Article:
The existing literature doesn't address any of this. V8rik makes a valid point; the cleanup listing for WikiProject Chemistry (https://tools.wmflabs.org/bambots/cwb/bycat/Chemistry.html) provides a complete list of things that need checking, although I would strongly advise that we steer students away from contentious articles (e.g. PCB's). For my part I do think that new pages can still be created, particularly distinct small molecules ( here's a old list but if you turn the average bottle of shampoo around you'll find something that we don't list). What we would need to do would do is include explicit instructions on what to include and what not to. --Project Osprey (talk) 12:28, 25 March 2017 (UTC)

note[edit]

Wikipedia talk:WikiProject Medicine#Wikitext syntax change for chemicals--Ozzie10aaaa (talk) 01:20, 6 April 2017 (UTC)

Upcoming "420 collaboration"[edit]

Cannabis leaf 2.svg

You are invited to participate in the upcoming

"420 collaboration",

which is being held from Saturday, April 15 to Sunday, April 30, and especially on April 20, 2017!

The purpose of the collaboration, which is being organized by WikiProject Cannabis, is to create and improve cannabis-related content at Wikipedia and other Wikimedia projects in a variety of fields, including: culture, health, hemp, history, medicine, politics, and religion.


For more information about this campaign, and to learn how you can help improve Wikipedia, please visit the "420 collaboration" page.

---Another Believer (Talk) 17:26, 10 April 2017 (UTC)

Unclear article-names[edit]

The following two articles have names that are unclear about what their specific content is:

As they stand, the "aza" article is for when the nitrogen is anywhere (internal or terminal position of diene, or dienophile) and the "imine" article is specifically for when the nitrogen is the dienophile. But both are imine functional groups. The refs for the "imine" article only seem to use that term as part of phrases like "imine dienophile". Ahe only examples actually discussed at the "aza" article (after a generic scheme of the three possibilities) are ones with imine as the dienophile and that do not even procede by a classic Diels–Alder mechanism. So there is substantial overlap or unclear content scope, and one is missing content if one is to be a top-level with subarticles on specific variants. Apparently there is a lot to say about the imine-as-dienophile subtopic, so maybe the article on that topic should be given a more specific name? I'm open to suggestions for this or other solutions. DMacks (talk) 16:24, 16 April 2017 (UTC)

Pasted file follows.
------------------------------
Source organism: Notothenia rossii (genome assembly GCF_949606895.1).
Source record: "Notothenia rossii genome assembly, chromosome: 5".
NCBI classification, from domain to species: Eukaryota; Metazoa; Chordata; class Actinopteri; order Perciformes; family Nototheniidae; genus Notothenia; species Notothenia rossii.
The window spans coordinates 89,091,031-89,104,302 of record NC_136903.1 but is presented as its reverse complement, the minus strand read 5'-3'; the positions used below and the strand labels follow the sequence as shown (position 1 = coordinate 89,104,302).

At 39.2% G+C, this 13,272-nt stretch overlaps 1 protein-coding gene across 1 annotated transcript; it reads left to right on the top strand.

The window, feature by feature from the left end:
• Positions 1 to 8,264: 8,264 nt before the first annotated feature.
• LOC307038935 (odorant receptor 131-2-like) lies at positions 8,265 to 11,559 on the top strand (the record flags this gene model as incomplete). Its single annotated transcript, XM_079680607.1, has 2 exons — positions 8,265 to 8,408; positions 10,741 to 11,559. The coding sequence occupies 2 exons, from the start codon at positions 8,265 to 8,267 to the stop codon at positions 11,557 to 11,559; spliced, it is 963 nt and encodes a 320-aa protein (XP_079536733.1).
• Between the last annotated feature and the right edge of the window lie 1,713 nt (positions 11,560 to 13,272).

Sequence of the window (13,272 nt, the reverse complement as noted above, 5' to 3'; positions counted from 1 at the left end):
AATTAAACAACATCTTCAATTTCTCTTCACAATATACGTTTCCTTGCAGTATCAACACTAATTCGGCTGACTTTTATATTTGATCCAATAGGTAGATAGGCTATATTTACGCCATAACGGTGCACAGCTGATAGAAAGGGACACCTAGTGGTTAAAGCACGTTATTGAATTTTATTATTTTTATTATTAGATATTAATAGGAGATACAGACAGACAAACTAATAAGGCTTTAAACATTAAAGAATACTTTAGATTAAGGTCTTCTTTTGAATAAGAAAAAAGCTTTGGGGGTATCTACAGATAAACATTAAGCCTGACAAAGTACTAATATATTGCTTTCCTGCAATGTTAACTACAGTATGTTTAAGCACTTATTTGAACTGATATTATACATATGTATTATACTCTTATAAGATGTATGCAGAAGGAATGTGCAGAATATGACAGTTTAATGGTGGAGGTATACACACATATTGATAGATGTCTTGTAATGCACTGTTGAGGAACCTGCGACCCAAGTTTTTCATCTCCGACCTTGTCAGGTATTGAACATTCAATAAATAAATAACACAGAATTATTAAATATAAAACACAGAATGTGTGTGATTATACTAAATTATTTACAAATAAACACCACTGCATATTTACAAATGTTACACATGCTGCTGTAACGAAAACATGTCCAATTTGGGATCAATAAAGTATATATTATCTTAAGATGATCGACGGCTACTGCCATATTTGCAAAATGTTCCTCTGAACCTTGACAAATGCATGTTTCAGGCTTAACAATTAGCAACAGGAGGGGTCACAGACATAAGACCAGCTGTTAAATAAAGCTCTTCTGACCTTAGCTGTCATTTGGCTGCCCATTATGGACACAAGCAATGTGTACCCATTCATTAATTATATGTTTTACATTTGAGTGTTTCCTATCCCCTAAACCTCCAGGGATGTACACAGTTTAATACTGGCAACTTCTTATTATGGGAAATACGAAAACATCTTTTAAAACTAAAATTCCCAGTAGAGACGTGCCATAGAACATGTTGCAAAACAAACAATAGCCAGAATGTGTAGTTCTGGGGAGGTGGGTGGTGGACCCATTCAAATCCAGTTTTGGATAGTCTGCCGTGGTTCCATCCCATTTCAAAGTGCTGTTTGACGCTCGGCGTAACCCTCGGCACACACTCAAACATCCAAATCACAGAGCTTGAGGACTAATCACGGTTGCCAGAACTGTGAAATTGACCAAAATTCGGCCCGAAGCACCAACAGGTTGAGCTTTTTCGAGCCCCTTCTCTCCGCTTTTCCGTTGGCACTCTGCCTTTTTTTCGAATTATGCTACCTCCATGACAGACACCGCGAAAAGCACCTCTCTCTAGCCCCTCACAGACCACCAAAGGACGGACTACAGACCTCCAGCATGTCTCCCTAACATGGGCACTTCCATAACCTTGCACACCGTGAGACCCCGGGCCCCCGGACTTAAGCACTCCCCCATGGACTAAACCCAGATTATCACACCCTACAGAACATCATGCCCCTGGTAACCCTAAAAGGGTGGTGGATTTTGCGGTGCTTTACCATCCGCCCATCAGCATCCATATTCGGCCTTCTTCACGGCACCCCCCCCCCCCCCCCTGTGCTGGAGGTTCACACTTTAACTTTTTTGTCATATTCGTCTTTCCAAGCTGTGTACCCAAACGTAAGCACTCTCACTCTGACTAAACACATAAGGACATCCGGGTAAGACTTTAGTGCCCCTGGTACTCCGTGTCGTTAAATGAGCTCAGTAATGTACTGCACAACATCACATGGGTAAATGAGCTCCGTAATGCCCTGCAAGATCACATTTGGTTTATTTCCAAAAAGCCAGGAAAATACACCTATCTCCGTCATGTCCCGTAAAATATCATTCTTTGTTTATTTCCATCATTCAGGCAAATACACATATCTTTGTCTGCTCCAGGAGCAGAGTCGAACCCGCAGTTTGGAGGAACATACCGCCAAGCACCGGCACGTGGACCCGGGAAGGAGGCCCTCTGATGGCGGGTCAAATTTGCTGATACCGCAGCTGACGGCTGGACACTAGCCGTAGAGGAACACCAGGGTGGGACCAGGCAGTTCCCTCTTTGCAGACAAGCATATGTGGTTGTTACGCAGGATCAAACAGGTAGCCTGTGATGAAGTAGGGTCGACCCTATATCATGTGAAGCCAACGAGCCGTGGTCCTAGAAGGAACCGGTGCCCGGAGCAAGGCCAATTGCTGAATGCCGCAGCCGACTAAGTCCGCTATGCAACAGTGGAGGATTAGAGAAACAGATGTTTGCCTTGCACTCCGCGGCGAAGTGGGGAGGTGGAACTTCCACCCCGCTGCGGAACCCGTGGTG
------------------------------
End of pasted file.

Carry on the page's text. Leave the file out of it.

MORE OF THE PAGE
Here's a report from CAS. A lot of reviews mention aza-Diels-Alder (at least when the search term = Aza-Diels-Alder, zero hits for "Aza-Diels–Alder") and these two appear relevant, one new in a questionable venue, one old in a good journal. I looked at Boger's review hoping that he pointed to a super-classic example, but did not find one.
  • "Stereoselective Aza-Diels-Alder reactions" Rowland, Gerald B.; Rowland, Emily B.; Zhang, Qiang; Antilla, Jon C. Current Organic Chemistry (2006), volume 10, 981-1005.doi=10.2174/138527206777435463.
  • "Diels-Alder reactions of azadienes" Boger, Dale L. Tetrahedron (1983), volume 39, 2869-939. doi = 10.1016/S0040-4020(01)92154-4.

If I owned Wikipedia, the two articles would be merged and readers would be told of the diverse types of aza-DA including aza on the ene or the diene. --Smokefoot (talk) 18:31, 16 April 2017 (UTC)

Copyright issue with an image, can someone please quickly check two literature references?[edit]

I have Wikipedia:Media copyright questions#File:C3cs35486e-f1.gif posted at the media copyright questions page about the image File:C3cs35486e-f1.gif which is included on the artificial enzyme page. It was uploaded as "own work" by Wiki nju001 in 2015. The information in the image is seen in this supplementary data file from doi:10.1039/C3CS35486E, and the image has been reproduced with permission from the RSC in a book attributing the source as doi:10.1039/C5QI00240K. This second paper in Inorg. Chem. Front. was made available online four days before the upload. The uploader has not edited since that day. Would someone please establish if either of these papers actually includes the image? The image is hosted at commons but may have been uploaded to en-WP first. Either way, it seems to me that the image is a copyvio and, if not, the attribution in the article is inadequate. Help / an opinion from an admin (en-WP or (ideally) en-WP and commons) would be appreciated. Thanks. EdChem (talk) 00:04, 19 April 2017 (UTC)